The California federal district court has weighed in regarding the extent of employer liability for COVID-19 related illnesses. In Kuciemba et al. v. Victory Woodworks Inc., a spouse (Corby Kuciemba) of an employee (Robert Kuciemba) brought a civil lawsuit against Robert’s employer. The lawsuit sought to hold Robert’s employer liable when Robert contracted COVID-19 in the workplace and, thereafter, transmitted the disease to Corby.
The district court dismissed the lawsuit pursuant to the defendant’s motion. The court ruled that the employer’s “duty to provide a safe workplace to its employees does not extend to nonemployees who, like [Corby], contract a viral infection away from those premises.” Additionally, the claims that the Corby contract COVID-19 “through direct contact with” Robert were barred by the “exclusive remedy provisions of California’s workers’ compensation statute and, thus, are subject to dismissal.”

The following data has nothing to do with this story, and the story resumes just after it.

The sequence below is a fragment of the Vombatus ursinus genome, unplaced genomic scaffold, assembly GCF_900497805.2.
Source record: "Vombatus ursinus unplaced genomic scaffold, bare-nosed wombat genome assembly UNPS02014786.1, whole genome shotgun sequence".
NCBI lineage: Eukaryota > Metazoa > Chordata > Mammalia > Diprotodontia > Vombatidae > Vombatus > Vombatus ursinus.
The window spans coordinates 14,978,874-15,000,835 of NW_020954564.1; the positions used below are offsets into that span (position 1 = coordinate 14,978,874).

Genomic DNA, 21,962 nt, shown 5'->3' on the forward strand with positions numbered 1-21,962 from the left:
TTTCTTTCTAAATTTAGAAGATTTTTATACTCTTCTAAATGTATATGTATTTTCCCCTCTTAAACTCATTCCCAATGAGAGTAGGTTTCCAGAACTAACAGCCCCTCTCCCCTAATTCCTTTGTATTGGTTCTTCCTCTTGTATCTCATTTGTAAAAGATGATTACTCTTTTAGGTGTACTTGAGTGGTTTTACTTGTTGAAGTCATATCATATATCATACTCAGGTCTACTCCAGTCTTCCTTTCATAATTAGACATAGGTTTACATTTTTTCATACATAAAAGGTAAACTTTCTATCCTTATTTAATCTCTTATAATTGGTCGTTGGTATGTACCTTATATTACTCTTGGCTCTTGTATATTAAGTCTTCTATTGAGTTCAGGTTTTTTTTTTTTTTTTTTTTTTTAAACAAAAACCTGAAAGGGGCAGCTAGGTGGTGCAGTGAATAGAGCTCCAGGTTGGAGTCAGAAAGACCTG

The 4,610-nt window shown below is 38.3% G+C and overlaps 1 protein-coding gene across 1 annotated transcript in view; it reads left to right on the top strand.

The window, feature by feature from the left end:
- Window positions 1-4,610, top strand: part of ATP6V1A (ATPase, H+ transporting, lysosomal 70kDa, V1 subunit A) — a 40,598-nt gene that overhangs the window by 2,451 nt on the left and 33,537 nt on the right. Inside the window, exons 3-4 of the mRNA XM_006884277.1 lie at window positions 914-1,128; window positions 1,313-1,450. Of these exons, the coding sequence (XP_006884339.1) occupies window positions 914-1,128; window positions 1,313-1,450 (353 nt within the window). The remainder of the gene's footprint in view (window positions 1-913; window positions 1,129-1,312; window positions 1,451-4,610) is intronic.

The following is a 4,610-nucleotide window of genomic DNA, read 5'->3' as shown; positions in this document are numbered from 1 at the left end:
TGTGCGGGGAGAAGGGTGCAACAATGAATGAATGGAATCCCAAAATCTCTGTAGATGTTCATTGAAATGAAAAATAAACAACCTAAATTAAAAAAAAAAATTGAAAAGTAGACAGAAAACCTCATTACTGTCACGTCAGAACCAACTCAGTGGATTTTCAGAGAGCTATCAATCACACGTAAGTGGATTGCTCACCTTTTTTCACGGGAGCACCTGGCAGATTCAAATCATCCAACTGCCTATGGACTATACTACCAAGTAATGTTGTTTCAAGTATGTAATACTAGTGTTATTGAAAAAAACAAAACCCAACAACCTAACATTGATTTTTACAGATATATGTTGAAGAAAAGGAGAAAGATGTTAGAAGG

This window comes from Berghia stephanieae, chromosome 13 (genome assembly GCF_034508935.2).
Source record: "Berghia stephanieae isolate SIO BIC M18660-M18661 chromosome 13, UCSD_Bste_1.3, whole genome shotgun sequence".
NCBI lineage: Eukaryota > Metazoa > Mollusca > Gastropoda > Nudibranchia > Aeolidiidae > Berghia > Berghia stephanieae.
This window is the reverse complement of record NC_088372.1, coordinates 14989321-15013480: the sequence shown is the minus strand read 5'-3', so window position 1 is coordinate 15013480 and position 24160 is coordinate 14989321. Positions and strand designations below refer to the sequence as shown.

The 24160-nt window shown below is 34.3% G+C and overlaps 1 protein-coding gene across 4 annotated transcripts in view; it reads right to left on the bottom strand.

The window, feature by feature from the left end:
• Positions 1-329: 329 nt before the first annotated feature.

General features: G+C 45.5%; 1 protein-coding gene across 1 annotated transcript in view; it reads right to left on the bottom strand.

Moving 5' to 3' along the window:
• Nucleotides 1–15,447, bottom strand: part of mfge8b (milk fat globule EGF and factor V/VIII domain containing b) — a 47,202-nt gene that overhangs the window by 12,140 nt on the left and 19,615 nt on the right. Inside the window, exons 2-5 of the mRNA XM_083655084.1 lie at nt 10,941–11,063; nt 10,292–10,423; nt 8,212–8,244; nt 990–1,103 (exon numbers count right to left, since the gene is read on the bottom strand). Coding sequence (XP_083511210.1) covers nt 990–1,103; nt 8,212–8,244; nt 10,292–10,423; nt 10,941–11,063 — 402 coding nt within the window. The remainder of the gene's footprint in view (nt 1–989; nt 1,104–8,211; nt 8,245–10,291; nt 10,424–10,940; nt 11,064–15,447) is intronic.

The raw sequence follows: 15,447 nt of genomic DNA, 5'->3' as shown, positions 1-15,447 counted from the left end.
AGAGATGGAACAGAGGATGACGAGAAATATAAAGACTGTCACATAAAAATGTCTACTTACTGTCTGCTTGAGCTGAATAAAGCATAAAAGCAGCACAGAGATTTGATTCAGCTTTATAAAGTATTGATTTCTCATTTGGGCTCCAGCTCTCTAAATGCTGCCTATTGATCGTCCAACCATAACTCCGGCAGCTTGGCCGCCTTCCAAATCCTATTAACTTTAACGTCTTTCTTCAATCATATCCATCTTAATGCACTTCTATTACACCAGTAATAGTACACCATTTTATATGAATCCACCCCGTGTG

This case is good news for employers worried about the extent to which they might be civilly liable for COVID-19 related issues. Employers, however, should remain vigilant, as the legal battles surrounding COVID-19 continue.
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Matthew Wallin is a senior associate in the Los Angeles office where he practices labor and employment law. He has extensive experience defending private business and public entities in litigation and advising clients on labor compliance issues.
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